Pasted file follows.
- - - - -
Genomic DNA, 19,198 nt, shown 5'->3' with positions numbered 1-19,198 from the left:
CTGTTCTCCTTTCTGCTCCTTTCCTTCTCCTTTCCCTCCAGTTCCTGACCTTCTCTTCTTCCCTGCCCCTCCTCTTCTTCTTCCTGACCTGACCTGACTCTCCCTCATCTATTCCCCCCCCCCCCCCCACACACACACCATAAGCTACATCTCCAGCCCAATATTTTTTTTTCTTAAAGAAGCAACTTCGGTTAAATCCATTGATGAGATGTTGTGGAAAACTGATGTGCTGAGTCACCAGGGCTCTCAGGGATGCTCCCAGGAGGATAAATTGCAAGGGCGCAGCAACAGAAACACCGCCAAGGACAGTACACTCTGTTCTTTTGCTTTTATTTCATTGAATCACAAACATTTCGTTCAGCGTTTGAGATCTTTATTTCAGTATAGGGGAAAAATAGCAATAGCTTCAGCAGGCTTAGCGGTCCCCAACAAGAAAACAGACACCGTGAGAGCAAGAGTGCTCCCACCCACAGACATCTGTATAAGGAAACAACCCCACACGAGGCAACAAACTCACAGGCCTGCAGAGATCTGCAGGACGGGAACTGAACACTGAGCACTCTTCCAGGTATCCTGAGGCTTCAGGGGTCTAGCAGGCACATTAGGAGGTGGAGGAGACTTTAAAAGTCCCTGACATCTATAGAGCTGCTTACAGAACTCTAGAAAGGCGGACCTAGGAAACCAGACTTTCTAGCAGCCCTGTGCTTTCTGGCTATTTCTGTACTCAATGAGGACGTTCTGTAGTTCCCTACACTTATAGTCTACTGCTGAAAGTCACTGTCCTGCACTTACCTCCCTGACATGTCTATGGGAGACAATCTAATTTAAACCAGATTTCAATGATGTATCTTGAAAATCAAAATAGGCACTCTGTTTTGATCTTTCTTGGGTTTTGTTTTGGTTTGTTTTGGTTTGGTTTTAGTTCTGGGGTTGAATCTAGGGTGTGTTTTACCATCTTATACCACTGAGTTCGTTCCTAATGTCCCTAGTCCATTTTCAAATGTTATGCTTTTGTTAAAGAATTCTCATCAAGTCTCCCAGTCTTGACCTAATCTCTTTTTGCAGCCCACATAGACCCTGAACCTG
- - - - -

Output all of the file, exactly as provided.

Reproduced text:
Genomic DNA, 19,198 nt, shown 5'->3' with positions numbered 1-19,198 from the left:
CTGTTCTCCTTTCTGCTCCTTTCCTTCTCCTTTCCCTCCAGTTCCTGACCTTCTCTTCTTCCCTGCCCCTCCTCTTCTTCTTCCTGACCTGACCTGACTCTCCCTCATCTATTCCCCCCCCCCCCCCCACACACACACCATAAGCTACATCTCCAGCCCAATATTTTTTTTTCTTAAAGAAGCAACTTCGGTTAAATCCATTGATGAGATGTTGTGGAAAACTGATGTGCTGAGTCACCAGGGCTCTCAGGGATGCTCCCAGGAGGATAAATTGCAAGGGCGCAGCAACAGAAACACCGCCAAGGACAGTACACTCTGTTCTTTTGCTTTTATTTCATTGAATCACAAACATTTCGTTCAGCGTTTGAGATCTTTATTTCAGTATAGGGGAAAAATAGCAATAGCTTCAGCAGGCTTAGCGGTCCCCAACAAGAAAACAGACACCGTGAGAGCAAGAGTGCTCCCACCCACAGACATCTGTATAAGGAAACAACCCCACACGAGGCAACAAACTCACAGGCCTGCAGAGATCTGCAGGACGGGAACTGAACACTGAGCACTCTTCCAGGTATCCTGAGGCTTCAGGGGTCTAGCAGGCACATTAGGAGGTGGAGGAGACTTTAAAAGTCCCTGACATCTATAGAGCTGCTTACAGAACTCTAGAAAGGCGGACCTAGGAAACCAGACTTTCTAGCAGCCCTGTGCTTTCTGGCTATTTCTGTACTCAATGAGGACGTTCTGTAGTTCCCTACACTTATAGTCTACTGCTGAAAGTCACTGTCCTGCACTTACCTCCCTGACATGTCTATGGGAGACAATCTAATTTAAACCAGATTTCAATGATGTATCTTGAAAATCAAAATAGGCACTCTGTTTTGATCTTTCTTGGGTTTTGTTTTGGTTTGTTTTGGTTTGGTTTTAGTTCTGGGGTTGAATCTAGGGTGTGTTTTACCATCTTATACCACTGAGTTCGTTCCTAATGTCCCTAGTCCATTTTCAAATGTTATGCTTTTGTTAAAGAATTCTCATCAAGTCTCCCAGTCTTGACCTAATCTCTTTTTGCAGCCCACATAGACCCTGAACCTG